The learner is also taught the basics of prepping the surface before grouting, such as removing excess thinset and how to hold a float.  Then in future modules, learners are shown how to mix, apply, clean, and resolve issues for each type of grout.

And here is something else to keep in mind — just because these are called introductory Finisher courses – don’t doubt that these courses will benefit anyone that is new to the industry.  If you have someone working at a counter, physically calling on contractors, or new to the industry in some other position, these courses provide basic terminology and installation techniques that anyone should know if they interact with a tile contractor.

Remember, you can purchase your all subscription access by visiting the NTCA store.  Make sure that you are logged in to get your introductory pricing.  If you purchase this subscription, you will have access to all of the learning content, including anything new that is created through December 31, 2017.  If you have any questions, please feel free to contact me at becky@tile-assn.com or 770-366-2566.

Workshops and Educational Events

The Tile Shop went above the call of duty for this February 9 event, presented by CTEF director of training and certification Scott Carothers in Dunwoody, Ga. It included over 10 key accounts from all over the country, and a tour of the nearby Blanke and Lackmond manufacturing facilities.  NTCA board advisor Dan Welch, NTCA State Ambassador John Roberts, and NTCA training and education coordinator Becky Serbin were also on hand to support the event, during which one new member signed up and nine installers expressed interest in taking the Certified Tile Installer exam in the future. The Tile Shop manager Henry Paz, technical coordinator Dan Holcomb, and numerous other Tile Shop personnel went all out to make this workshop a huge success.  The group is pictured at Blanke’s manufacturing facility.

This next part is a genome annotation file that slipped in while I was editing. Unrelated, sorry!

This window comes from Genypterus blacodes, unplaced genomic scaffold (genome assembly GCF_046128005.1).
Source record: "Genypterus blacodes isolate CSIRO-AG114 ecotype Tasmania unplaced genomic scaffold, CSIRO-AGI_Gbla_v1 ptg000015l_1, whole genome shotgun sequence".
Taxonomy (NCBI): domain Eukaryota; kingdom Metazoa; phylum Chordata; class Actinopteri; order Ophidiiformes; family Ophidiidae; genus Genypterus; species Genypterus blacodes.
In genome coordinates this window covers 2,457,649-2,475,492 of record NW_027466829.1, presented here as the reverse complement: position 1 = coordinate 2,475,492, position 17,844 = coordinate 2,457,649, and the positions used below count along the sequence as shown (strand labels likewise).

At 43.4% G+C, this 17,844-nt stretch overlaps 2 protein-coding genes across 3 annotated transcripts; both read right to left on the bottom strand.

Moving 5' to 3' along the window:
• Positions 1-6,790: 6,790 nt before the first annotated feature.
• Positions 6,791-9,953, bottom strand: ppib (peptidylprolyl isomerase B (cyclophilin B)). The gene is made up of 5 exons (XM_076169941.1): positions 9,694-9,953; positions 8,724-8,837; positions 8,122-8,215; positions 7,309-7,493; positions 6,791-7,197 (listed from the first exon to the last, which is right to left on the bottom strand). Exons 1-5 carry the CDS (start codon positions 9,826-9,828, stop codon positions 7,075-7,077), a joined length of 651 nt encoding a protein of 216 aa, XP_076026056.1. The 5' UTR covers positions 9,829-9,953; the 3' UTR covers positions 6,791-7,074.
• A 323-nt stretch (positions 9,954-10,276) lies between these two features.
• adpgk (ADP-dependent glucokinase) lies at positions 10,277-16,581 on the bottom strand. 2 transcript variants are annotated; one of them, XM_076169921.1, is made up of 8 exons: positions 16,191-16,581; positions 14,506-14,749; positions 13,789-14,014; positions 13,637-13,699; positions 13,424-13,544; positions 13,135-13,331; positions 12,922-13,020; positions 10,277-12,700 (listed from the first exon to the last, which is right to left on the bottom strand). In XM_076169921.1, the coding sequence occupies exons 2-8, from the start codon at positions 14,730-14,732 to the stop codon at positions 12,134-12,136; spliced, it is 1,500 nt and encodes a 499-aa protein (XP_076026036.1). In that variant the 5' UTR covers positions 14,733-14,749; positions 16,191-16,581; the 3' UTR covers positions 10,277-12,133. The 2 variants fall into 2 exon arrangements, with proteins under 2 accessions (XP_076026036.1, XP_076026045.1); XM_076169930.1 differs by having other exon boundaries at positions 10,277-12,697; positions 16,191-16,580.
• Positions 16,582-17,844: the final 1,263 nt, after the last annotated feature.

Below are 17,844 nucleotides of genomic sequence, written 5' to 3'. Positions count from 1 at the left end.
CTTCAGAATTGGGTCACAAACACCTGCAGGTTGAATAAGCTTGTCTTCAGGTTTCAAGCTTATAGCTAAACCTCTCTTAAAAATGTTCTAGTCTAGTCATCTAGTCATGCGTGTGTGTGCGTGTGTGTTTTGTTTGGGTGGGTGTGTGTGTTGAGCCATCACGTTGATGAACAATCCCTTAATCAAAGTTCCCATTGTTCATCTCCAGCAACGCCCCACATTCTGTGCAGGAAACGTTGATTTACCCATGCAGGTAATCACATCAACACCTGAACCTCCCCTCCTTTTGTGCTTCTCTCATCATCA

Southern California State Ambassador Josh Castelli and son

John Wirtz and Amber Fox spoke about the NTCA Five Star Contractor program

About 40 people attended the San Diego Daltile Design Center NTCA workshop. The Southern California crowd expressed a lot of interest in certification. 

On February 21, the San Diego Daltile Design Center NTCA workshop was a hit, with about 40 attendees. Presented by NTCA’s Robb Roderick, it was supported by Southern California State Ambassador Josh Castelli of Christian Brothers Flooring & Interiors, and  John Wirtz and NTCA Five Star Contractor Coordinator Amber Fox who both spoke briefly about the NTCA Five Star Contractor program. Manufacturers iQ Power Tools, Alpha Professional Products and Custom Building Products were also represented.  The Southern California crowd also expressed a lot of interest in certification. 

Sixteen people attended the Mechanicsburg, Pa., workshop.  CTEF’s Scott Carothers stopped in on his way from Pittsburgh to Philadelphia to lend his support to the workshop effort.  A second surprise visitor was NTCA vice president Chris Walker who happened to be traveling from New York to Washington with his mother-in-law, and made a slight adjustment to his travel plans to attend and support the workshop. Chris and Scott both provided outstanding commentary on successful contractors and installers joining and participating in the NTCA and challenging themselves with the Certified Tile Installer exam.